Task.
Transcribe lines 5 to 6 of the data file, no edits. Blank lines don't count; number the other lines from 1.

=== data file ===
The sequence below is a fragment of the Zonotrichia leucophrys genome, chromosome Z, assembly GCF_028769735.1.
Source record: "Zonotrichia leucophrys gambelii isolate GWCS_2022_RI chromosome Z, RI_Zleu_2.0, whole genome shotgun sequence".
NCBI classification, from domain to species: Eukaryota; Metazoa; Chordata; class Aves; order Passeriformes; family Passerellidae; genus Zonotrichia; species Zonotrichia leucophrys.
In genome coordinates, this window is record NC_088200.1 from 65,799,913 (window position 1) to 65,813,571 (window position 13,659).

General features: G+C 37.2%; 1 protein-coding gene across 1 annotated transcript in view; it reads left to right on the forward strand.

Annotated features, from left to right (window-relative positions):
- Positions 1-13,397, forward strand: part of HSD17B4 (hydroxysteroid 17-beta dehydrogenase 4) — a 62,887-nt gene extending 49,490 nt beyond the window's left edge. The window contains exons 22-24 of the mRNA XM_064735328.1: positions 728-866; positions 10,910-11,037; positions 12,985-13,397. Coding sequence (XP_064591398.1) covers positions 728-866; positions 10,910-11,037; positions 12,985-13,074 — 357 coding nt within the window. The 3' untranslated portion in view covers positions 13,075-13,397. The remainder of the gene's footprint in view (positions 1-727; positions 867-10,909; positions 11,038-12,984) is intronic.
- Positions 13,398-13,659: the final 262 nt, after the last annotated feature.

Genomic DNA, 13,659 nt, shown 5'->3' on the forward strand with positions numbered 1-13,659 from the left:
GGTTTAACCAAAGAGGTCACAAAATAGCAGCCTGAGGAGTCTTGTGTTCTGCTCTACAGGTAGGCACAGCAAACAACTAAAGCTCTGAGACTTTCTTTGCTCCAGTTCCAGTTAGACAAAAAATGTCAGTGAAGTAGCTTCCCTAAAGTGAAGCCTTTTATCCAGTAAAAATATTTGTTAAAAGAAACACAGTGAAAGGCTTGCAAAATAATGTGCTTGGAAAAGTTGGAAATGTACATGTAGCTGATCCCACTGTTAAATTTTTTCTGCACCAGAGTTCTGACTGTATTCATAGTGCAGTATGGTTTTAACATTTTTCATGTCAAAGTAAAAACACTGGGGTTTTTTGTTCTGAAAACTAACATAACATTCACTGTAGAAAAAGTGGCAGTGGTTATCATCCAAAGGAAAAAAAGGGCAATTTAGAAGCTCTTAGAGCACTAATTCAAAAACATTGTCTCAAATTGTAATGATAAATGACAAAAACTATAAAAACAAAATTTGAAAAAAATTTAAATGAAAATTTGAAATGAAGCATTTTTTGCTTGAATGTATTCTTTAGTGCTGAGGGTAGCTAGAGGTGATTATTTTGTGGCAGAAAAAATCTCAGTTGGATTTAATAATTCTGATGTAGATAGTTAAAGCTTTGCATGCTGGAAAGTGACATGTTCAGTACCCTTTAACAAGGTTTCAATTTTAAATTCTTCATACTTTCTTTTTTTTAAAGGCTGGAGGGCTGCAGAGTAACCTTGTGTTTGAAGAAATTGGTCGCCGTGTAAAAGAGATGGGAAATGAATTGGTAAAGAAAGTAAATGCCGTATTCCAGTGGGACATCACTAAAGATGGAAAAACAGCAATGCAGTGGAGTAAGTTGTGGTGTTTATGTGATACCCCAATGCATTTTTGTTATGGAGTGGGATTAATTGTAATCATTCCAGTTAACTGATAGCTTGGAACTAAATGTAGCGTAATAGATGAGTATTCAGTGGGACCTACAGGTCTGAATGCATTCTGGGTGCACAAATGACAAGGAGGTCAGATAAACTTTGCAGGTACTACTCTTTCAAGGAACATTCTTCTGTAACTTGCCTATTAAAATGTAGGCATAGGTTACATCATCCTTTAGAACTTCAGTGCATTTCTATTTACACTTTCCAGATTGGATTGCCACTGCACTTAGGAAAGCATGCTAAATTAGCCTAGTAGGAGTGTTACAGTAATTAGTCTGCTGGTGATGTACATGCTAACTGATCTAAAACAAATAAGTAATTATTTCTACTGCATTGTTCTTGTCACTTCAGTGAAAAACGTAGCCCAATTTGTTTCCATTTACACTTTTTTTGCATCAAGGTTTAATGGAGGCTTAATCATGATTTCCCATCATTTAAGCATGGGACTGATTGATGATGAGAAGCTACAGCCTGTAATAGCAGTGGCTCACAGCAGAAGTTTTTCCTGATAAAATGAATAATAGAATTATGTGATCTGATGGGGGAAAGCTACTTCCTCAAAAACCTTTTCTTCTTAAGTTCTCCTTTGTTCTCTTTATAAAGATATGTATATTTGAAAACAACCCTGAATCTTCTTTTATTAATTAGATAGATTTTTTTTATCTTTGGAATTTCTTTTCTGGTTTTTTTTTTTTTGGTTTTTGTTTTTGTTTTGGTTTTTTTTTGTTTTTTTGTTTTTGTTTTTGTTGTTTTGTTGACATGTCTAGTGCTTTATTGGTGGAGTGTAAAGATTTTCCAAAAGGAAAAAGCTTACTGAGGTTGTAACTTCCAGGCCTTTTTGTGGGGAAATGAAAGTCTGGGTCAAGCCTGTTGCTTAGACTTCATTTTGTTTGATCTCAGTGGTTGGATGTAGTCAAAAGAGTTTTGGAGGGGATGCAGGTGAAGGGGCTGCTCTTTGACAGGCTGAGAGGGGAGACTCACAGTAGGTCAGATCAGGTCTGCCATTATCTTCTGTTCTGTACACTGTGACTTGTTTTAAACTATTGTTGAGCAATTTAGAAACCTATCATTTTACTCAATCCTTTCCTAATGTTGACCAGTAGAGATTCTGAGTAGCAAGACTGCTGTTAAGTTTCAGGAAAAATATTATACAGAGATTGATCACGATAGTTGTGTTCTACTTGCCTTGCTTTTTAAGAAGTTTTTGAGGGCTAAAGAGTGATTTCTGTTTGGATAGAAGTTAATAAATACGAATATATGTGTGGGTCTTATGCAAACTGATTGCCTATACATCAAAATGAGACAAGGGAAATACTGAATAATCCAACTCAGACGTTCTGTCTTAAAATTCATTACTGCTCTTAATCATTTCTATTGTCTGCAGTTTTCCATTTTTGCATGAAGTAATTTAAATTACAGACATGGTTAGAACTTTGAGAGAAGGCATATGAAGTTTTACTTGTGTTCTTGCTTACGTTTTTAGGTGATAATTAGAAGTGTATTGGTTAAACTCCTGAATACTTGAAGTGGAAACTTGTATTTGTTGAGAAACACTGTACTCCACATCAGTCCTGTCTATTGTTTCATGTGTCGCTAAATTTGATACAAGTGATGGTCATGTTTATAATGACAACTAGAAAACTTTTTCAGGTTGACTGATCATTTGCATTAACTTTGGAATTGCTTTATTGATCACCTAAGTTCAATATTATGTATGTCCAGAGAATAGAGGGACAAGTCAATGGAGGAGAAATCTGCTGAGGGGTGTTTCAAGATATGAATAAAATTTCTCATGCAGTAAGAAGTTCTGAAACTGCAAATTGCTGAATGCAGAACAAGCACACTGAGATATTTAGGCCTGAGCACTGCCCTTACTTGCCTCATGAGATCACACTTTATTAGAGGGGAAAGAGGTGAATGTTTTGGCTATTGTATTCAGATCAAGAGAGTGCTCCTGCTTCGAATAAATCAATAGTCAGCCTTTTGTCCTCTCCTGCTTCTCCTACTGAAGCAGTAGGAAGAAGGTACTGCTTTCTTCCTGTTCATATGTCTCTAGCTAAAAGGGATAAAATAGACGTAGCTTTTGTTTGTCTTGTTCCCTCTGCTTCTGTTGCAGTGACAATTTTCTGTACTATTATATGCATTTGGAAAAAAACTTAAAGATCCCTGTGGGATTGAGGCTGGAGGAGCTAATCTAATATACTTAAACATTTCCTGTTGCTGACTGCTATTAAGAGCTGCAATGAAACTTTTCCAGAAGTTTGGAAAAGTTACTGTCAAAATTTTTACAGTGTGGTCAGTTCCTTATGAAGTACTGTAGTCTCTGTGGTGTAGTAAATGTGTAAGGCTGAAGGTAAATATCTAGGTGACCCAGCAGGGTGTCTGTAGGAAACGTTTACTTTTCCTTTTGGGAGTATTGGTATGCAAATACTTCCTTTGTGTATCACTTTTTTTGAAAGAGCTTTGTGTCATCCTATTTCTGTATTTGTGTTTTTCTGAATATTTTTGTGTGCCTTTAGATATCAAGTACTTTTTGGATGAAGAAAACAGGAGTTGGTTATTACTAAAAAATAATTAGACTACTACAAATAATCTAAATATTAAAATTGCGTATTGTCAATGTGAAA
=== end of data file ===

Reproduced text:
General features: G+C 37.2%; 1 protein-coding gene across 1 annotated transcript in view; it reads left to right on the forward strand.

Annotated features, from left to right (window-relative positions):